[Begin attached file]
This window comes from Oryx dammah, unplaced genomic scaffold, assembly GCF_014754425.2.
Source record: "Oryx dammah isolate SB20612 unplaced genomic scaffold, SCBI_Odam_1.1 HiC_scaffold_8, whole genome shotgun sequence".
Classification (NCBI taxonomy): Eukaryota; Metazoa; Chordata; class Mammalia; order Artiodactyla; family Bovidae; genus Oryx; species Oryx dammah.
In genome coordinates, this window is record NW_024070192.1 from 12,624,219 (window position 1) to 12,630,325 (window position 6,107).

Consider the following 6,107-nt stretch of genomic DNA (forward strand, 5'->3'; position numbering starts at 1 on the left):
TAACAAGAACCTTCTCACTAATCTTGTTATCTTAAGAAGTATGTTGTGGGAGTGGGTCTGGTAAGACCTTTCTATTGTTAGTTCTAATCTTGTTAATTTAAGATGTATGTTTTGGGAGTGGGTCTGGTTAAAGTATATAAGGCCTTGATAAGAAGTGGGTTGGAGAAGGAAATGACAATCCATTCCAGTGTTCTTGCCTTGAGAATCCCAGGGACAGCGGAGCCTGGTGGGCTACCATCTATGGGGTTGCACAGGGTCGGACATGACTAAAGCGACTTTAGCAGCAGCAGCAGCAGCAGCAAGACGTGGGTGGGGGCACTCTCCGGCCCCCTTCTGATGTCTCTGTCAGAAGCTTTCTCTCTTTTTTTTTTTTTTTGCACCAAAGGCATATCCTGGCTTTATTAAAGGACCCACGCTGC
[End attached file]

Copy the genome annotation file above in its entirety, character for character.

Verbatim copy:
This window comes from Oryx dammah, unplaced genomic scaffold, assembly GCF_014754425.2.
Source record: "Oryx dammah isolate SB20612 unplaced genomic scaffold, SCBI_Odam_1.1 HiC_scaffold_8, whole genome shotgun sequence".
Classification (NCBI taxonomy): Eukaryota; Metazoa; Chordata; class Mammalia; order Artiodactyla; family Bovidae; genus Oryx; species Oryx dammah.
In genome coordinates, this window is record NW_024070192.1 from 12,624,219 (window position 1) to 12,630,325 (window position 6,107).

Consider the following 6,107-nt stretch of genomic DNA (forward strand, 5'->3'; position numbering starts at 1 on the left):
TAACAAGAACCTTCTCACTAATCTTGTTATCTTAAGAAGTATGTTGTGGGAGTGGGTCTGGTAAGACCTTTCTATTGTTAGTTCTAATCTTGTTAATTTAAGATGTATGTTTTGGGAGTGGGTCTGGTTAAAGTATATAAGGCCTTGATAAGAAGTGGGTTGGAGAAGGAAATGACAATCCATTCCAGTGTTCTTGCCTTGAGAATCCCAGGGACAGCGGAGCCTGGTGGGCTACCATCTATGGGGTTGCACAGGGTCGGACATGACTAAAGCGACTTTAGCAGCAGCAGCAGCAGCAGCAAGACGTGGGTGGGGGCACTCTCCGGCCCCCTTCTGATGTCTCTGTCAGAAGCTTTCTCTCTTTTTTTTTTTTTTTGCACCAAAGGCATATCCTGGCTTTATTAAAGGACCCACGCTGC